P&I Club history
P&I Club history
The beginnings of the P&I Clubs
The present P&I Clubs are the remote descendants of the many small hull insurance Clubs that were formed by British shipowners in the 18th century. These were set up by groups of shipowners, drawn in each case from a small geographical area, who were dissatisfied with the scope and cost of the hull insurance then provided by the two companies who had been granted in 1720 a statutory monopoly which excluded other companies from such business, namely the Royal Exchange Assurance and the London Assurance, and by individuals operating in London from, for example, Lloyd’s Coffee House. These hull Clubs were essentially unincorporated associations or co-operatives of shipowners who came together to share with each other their hull risks on a mutual basis, each being at the same time an insured and an insurer of others – still the basic concept of the present P&I Clubs, despite the fact that they are now incorporated so that in law it is the Club and not the individual Members who provide the insurance.
Temporary decline of the P&I Clubs
After the removal in 1824 of the company monopoly in favour of the Royal Exchange and the London Assurance, greater competition had a salutary effect on the rates, terms of cover and service offered by the commercial market and by Lloyd’s underwriters. The hull Clubs became less necessary and went into decline. A few exist today, but their share of the total market is not very significant.
Rebirth due to Growth of Third Party Liabilities
But as the hull Clubs declined, shipowners found the need to create similar associations for a different purpose. The need sprang partly from the steady increase from the middle of the 19th century onwards in the burden upon British shipowners of liabilities to third parties. It became more usual for injured crew members to seek compensation from their employers, and claims by dependants of crew members who were killed were facilitated by Lord Campbell’s Act of 1846. The possibility of claims by passengers was greatly increased by the same Act and by the vast numbers of passengers who constituted the flood of emigrants to North America and Australia in the second half of the century. Shipowners needed cover against these risks. They were also becoming increasingly aware of the inadequacy of the insurance cover that they did have in respect of damage caused by their ships in collisions with other ships. The usual cover for claims by other ships and their cargo for damage caused in collision excluded altogether one fourth of such damage and, more seriously, was limited in amount (apparently the maximum recovery under the policy, including both damage to the insured ship and liability for the damage it had caused, was the insured value of the ship).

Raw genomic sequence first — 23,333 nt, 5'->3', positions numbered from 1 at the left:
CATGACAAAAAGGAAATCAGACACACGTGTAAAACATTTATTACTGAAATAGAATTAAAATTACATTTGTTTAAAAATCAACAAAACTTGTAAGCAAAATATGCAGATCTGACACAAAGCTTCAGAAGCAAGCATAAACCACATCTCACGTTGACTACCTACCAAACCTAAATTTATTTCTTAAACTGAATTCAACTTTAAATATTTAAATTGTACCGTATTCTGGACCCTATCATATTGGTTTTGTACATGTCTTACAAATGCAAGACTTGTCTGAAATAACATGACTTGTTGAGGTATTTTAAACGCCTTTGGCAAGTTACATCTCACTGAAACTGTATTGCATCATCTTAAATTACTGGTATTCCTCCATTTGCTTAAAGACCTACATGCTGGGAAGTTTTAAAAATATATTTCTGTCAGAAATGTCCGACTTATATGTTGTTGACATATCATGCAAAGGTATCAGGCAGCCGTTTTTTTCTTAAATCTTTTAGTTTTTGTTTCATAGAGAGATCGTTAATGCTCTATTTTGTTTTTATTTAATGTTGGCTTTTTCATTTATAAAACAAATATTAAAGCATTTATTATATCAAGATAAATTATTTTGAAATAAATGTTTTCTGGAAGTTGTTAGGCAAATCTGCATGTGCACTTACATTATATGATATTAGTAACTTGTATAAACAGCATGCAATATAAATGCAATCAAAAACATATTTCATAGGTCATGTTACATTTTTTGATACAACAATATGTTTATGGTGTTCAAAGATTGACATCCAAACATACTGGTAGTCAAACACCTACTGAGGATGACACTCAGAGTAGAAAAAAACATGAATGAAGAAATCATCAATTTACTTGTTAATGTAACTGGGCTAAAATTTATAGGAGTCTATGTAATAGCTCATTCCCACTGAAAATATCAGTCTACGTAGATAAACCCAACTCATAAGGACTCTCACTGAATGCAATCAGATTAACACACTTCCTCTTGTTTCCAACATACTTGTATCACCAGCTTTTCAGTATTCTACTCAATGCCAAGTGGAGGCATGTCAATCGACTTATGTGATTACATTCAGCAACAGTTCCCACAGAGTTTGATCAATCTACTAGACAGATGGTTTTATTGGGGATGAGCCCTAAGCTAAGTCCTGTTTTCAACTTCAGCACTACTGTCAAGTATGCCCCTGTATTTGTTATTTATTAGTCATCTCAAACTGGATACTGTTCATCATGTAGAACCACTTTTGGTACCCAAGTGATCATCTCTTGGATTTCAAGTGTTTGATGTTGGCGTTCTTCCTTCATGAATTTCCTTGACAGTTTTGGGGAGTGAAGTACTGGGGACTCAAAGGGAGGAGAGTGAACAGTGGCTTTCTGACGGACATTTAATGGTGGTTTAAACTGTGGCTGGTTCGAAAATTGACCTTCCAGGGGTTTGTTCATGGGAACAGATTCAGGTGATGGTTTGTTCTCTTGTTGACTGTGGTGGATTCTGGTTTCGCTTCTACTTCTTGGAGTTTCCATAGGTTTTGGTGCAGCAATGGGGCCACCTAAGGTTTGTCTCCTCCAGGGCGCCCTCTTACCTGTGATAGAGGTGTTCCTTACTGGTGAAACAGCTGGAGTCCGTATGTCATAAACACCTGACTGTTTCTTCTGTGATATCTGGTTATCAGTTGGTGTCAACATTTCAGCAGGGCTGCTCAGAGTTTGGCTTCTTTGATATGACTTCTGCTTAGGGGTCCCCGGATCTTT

The original pooling agreement of 1899 betweenthe UK Club, Britannia, Standard Club, London Club, Newcastle Club and Sunderland
Eventually, in 1855, the first protection association was formed. This was the Shipowners’ Mutual Protection Society, the predecessor of the Britannia P&I Club. It was intended to operate like a mutual hull club, but to cover liabilities for loss of life and personal injury and also the collision risks excluded from the current marine policies, particularly the excess above the limits in those policies. Other similar associations were formed.
In 1874 the risk of liability for loss of or damage to cargo carried on board the insured ship was first added to the cover provided by a protection Club. The values of cargoes had risen and cargo underwriters had become keener on recovering their losses from shipowners, in which they were encouraged by a somewhat more sympathetic approach by the courts. After 1874 many Clubs added an indemnity class to provide the necessary cover. Subsequently, most of these separate classes have been amalgamated with the class reserved for the original protection risks, and today the distinction between the two classes has virtually disappeared within the P&I Clubs.
While all the original P&I Clubs were based on various towns and cities within the United Kingdom, Clubs were subsequently established and today flourish in Scandinavia, in the United States and in Japan. Most of the major Clubs now belong to the International Group for reinsurance and other purposes. Moreover, many Clubs originally based in the UK have comparatively recently been re-formed in such places as Bermuda and Luxembourg in order to secure, in respect of Clubs’ funds representing calls or premiums paid by their Members but not yet used for the payment of claims, freedom from exchange controls. Such freedom is demanded by the shipowners from all parts of the developed and developing world who now make up the truly international membership of the larger Clubs. The popularity of the Club system of insuring liability risks can be judged from the fact that approximately nine out of ten ocean-going ships are currently entered in a P&I Club.
The UK Club’s Centenary Annual Report in 1969 contains a passage on the Club’s history.